Doctors at Duke University Hospital in Durham, North Carolina, have refused a teenage girl from Ukraine a kidney transplant because she's not vaccinated against COVID-19, say her adoptive parents.
Lee and Chrissy Hicks, the adoptive parents of 14-year-old Yulia, joined BlazeTV host Allie Beth Stuckey on "Relatable" this week to explain how doctors have refused to move forward with the kidney transplant their daughter desperately needs.
"Chrissy and Lee are Christians. They're an Army family. They adopted Yulia and her brother from Ukraine early last year and love her as their own flesh and blood. And they are begging for help for their daughter," Allie began. "Yulia ... has a genetic kidney disorder. She needs surgery, and the hospital is saying she cannot get this surgery without getting the COVID vaccine."
"The hospital actually played semantics with us," Lee explained. "When we probed them on the requirement to have the vaccine shot, they said it's not a requirement. It's actually a recommendation. But if you don't follow their 'recommendation,' then [Yulia] won't get the kidney transplant. So that makes it a requirement."
The Hickses — who have eight biological children and three adopted children — knew that Yulia suffered from a rare kidney disorder that would eventually require a transplant when they adopted her in 2021.
"We took [Yulia] to Duke immediately because we didn't know how long it had been since she had been seen," Chrissy said. "She needed to go on dialysis basically immediately. Her kidneys, I think, were at 13% function or something when we got her."
Chrissy explained that Yulia started dialysis at home in August 2021 and that most of her care is done at home. She also noted that Yulia has had the coronavirus, which she was "completely, 100% over" in less than 24 hours, but that when she and her husband asked to have their daughter's natural antibody level tested, they were "shut down."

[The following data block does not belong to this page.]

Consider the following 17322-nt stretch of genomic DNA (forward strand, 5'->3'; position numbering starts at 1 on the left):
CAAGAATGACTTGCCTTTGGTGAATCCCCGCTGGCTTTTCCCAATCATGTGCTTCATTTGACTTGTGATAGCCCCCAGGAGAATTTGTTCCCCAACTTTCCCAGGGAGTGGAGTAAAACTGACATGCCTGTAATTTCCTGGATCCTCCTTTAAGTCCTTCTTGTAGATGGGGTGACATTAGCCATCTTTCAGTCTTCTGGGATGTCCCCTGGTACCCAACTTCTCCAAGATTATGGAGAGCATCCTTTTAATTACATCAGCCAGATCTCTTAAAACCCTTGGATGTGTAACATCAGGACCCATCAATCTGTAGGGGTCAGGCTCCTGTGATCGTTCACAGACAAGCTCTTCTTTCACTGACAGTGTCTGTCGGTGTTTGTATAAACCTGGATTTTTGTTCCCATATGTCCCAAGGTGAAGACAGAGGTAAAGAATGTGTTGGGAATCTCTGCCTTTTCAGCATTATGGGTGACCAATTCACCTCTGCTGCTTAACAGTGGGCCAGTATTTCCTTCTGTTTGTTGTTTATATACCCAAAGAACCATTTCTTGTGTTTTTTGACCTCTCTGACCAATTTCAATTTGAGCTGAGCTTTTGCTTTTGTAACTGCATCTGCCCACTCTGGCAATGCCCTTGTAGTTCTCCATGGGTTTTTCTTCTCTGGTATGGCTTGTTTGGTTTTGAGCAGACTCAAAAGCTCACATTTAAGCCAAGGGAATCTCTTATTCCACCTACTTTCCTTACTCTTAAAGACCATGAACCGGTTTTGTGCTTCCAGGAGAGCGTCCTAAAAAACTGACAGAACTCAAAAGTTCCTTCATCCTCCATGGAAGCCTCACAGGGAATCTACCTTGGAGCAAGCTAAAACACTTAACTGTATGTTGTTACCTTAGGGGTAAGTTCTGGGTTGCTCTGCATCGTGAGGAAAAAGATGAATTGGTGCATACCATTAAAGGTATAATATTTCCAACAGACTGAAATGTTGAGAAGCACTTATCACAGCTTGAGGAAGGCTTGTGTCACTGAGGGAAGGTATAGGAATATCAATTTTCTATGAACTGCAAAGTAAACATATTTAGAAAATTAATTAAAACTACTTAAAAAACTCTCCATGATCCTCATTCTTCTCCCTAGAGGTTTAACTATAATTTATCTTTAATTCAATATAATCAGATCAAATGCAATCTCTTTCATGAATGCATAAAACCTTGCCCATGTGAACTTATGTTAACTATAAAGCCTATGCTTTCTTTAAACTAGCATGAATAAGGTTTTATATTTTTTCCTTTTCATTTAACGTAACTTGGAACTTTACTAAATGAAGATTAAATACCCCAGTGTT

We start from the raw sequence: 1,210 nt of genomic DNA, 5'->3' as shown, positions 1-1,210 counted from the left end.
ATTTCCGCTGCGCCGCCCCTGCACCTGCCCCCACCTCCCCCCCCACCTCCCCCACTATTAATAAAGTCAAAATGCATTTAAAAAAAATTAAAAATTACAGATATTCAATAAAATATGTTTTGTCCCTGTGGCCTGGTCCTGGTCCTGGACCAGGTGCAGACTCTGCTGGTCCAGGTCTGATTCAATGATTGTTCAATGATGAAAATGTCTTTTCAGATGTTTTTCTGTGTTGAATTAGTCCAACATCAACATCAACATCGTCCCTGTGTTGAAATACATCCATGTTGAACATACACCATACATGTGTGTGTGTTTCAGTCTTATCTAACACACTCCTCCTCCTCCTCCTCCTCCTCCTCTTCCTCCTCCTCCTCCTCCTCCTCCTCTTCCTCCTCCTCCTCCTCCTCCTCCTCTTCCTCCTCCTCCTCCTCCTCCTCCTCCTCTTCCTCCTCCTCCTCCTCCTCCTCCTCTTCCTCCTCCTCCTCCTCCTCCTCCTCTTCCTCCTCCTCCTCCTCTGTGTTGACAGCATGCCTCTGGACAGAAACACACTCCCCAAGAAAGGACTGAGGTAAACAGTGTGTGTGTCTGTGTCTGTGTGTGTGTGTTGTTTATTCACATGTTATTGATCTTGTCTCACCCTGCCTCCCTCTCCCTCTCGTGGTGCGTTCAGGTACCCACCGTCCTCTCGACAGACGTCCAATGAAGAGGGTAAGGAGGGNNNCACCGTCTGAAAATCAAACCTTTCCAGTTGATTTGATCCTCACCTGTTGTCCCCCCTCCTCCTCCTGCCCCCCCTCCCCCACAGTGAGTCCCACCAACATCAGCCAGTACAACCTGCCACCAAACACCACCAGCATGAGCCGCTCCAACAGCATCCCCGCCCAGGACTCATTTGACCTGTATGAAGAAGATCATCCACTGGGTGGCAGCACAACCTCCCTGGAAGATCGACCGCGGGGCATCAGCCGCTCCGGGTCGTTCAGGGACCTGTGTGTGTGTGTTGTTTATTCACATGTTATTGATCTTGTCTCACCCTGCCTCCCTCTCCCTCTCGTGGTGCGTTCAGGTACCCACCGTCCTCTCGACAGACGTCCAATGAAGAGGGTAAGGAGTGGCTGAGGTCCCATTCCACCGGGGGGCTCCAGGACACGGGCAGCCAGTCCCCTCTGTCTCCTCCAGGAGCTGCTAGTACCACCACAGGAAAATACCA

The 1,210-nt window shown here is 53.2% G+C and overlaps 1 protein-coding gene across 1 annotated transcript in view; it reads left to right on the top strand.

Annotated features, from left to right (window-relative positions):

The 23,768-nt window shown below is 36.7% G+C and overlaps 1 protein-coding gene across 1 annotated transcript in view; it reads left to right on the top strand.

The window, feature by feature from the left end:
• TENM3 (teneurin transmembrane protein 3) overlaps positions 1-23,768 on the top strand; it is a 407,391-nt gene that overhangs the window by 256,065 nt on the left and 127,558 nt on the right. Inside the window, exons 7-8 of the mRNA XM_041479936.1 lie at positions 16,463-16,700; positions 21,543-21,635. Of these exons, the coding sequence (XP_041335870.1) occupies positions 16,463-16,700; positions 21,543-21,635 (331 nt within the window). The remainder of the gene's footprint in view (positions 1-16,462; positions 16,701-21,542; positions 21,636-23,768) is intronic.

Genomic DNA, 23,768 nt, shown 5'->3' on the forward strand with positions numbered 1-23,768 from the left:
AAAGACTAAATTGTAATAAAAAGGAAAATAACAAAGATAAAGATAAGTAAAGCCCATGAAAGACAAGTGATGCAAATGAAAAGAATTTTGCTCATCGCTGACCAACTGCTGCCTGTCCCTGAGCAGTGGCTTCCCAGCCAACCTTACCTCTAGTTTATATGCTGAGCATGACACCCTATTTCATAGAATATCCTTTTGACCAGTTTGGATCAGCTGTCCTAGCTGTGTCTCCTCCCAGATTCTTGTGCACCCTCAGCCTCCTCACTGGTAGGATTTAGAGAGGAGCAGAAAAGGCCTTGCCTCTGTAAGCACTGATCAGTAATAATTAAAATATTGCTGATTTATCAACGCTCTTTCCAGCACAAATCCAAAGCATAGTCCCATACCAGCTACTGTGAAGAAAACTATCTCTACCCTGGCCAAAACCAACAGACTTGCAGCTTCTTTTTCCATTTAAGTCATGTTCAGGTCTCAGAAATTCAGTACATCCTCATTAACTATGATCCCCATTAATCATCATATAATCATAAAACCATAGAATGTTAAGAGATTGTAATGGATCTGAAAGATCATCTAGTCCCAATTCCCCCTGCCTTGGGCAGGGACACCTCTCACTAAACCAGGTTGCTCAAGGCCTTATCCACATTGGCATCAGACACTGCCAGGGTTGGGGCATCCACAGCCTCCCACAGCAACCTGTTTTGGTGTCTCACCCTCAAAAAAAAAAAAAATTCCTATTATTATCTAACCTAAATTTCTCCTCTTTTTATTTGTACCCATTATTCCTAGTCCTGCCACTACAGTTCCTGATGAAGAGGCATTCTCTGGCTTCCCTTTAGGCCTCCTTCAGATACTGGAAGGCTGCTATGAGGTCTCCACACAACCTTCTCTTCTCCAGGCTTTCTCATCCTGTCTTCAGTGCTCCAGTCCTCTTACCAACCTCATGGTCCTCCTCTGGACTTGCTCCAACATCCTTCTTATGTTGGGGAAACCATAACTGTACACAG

The couple explained that doctors at the hospital dismissed their questions and concerns about the COVID vaccine.
"[Doctors] were almost draconian about the whole thing ... basically, what they said [was] 'if you're not going to follow our recommendation, then you're not gonna get a kidney,'" Lee said.
"This child ... her and her brother have been through so much lately, in the last few years. I mean, a family adopted them in 2018, and that didn't work out. After about a year, they sent the boy back to Ukraine to just go away. And then they sent [Yulia] to Arizona to another family to kind of go away. And then, that family kept her for about four months and sent her back, after they got her brother back, after about a month," he continued.
"So then we got a phone call ... from someone who knew we were close to Raleigh, and they said, 'Hey, can you go pick these two up because they're going to be arriving in about three hours and no one's going to come to get them except for the police.' So, sure, I said absolutely, we'll go get them. And so we did," Lee explained. "We were just going to keep them for the weekend to try to figure out what was going to happen. We rearranged our lives a little bit to kind of help rectify the situation that [the children] were in. Then we, of course, adopted them without hesitation, really, because we just said, 'Hey, this is what God wants us to do.' And now we're at this point of getting a kidney because she needs it, and these doctors are saying no because you won't get this vaccine, which has been known to hurt children."
A GiveSendGo fundraiser has been set up to help Yulia's family with expenses associated with out-of-state medical care and transplant surgery.
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